One cannot but admire the conviction and skill displayed by the Philadelphia firm of John Blatteau Associates in its several architectural projects for Riggs National Bank here. On the other hand, it is also impossible not to wonder, "What century are these people from?"

Blatteau Associates, in business as a collaborative enterprise since 1983, has firmly established a position on the conservative fringe of architectural discourse. Its principal designers -- Blatteau, Stephen Bonitatibus, Arthur Miller and Diane Hecht -- preach and practice a notably pure form of classic revival architecture.

In Riggs, they would appear to have found their ideal client. It is a company that decided, five years ago, to reassert a traditional architectural image, and it put the Blatteau firm in charge. In each of the Riggs projects, as Blatteau has written, the intention has been to ensure that "all the architectural and decorative elements express the sense of dignity, security, stability and permanence traditionally associated with banking."

Three major projects have been completed -- the remodeling of the interior of the Lincoln branch bank, at 17th and H streets NW (1985); the new executive offices and restoration of the impressive turn-of-the-century interior at the main office, on Pennsylvania Avenue NW across from the Treasury Building (1987); and the inside-and-out restoration of the 1922 Farmers and Mechanics branch at Wisconsin Avenue and M Street NW in Georgetown (1989). Two thoroughgoing redesigns are under construction, at the Bethesda branch on Wisconsin Avenue and the Northwest branch on Columbia Road NW in Adams-Morgan.

This is spectacular and exemplary work, in a way, although it strains credulity if one takes the all-embracing architectural theory too closely to heart. The restorations are exquisitely done. More remarkably still, the new pieces, from an entablature to an entire facade or room, are designed in the spirit of the old and executed with the same kind of attention to detail.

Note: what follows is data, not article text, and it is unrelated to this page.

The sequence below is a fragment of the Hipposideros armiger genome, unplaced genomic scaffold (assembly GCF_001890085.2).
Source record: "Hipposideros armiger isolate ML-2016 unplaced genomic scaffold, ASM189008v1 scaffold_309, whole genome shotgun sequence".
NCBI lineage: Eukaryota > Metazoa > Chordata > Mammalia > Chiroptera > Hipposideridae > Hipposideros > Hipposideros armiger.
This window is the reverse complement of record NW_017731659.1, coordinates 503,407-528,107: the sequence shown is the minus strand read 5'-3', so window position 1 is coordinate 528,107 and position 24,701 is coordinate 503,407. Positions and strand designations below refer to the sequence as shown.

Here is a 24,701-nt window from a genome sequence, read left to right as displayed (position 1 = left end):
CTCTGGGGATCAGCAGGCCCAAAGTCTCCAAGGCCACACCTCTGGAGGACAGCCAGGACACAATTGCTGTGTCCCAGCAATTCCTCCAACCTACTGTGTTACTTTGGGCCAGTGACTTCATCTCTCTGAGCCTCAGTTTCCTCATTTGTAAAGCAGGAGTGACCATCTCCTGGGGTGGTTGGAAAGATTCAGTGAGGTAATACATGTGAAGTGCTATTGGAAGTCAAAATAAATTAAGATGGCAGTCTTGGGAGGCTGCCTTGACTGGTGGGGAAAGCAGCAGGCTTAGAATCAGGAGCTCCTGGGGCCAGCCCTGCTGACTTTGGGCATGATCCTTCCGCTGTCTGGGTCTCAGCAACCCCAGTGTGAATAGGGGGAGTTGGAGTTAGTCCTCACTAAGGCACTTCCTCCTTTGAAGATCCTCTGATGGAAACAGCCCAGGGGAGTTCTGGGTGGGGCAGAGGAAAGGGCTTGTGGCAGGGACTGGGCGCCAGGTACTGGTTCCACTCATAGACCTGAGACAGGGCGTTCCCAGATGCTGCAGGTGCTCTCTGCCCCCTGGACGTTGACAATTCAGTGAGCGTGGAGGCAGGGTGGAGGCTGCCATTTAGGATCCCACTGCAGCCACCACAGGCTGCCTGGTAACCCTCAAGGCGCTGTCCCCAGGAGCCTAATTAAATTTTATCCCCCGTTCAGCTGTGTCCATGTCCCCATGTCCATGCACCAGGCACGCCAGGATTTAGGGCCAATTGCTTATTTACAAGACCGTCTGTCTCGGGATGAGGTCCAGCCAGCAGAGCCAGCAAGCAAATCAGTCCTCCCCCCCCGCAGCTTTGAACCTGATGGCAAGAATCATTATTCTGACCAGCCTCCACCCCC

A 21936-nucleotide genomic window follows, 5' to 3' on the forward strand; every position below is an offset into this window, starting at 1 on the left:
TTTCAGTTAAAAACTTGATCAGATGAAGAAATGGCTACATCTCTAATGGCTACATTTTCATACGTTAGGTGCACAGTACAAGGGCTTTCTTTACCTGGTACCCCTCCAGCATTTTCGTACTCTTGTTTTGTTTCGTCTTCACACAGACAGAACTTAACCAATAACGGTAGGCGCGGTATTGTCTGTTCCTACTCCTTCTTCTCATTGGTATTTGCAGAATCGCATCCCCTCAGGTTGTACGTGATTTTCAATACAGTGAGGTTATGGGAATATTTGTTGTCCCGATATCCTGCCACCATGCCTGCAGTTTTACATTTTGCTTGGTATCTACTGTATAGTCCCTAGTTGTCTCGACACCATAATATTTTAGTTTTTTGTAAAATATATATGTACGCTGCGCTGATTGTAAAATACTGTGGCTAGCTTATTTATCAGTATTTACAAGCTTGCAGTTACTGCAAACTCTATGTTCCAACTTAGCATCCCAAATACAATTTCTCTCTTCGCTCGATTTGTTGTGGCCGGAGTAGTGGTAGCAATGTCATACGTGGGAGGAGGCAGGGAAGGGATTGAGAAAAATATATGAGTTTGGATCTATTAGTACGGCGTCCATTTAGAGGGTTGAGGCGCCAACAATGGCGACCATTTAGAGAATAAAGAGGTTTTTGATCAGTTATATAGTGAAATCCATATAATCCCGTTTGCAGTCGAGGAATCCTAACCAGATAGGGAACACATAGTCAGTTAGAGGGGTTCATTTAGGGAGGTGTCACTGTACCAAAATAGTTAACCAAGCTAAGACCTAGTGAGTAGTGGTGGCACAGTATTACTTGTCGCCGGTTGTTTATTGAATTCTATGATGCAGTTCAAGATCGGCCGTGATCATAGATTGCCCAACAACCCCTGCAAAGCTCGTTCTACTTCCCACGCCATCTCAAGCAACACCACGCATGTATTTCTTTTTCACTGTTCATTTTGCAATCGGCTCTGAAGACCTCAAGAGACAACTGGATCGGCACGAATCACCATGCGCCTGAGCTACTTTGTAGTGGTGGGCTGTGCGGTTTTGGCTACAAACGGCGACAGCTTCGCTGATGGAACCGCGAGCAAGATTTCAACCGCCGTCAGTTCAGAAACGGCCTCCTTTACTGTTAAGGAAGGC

At the Georgetown branch, for example, the old classical facade has simply been dusted off, as it were, for another half-century's good use. Such recyclings are always pleasing to see. Besides being ecologically correct, they're psychologically mending: How much better to save this modest landmark, with its golden dome and cute little cupola, than to tear it down or wound it irreparably with a spurious new face. (The gilding of dome and cupola, I learned to my surprise, was a 1961 innovation, thoughtfully preserved today. Purism has its limits.) The old interior, by contrast, had been pretty much obliterated by insensitive alterations over time, and has been restored to its original dimensions and sparkle. There's some sleight of hand involved -- the job combines old with new so deftly one cannot quite be sure which is which. If there are signs of the new, they're small ones: The relief ornament on the handsome white oak teller screen would appear to have been cast from a mold and then glued to the surface. Basically, though, the banking hall is once again a splendid chamber appropriate to its enclosure.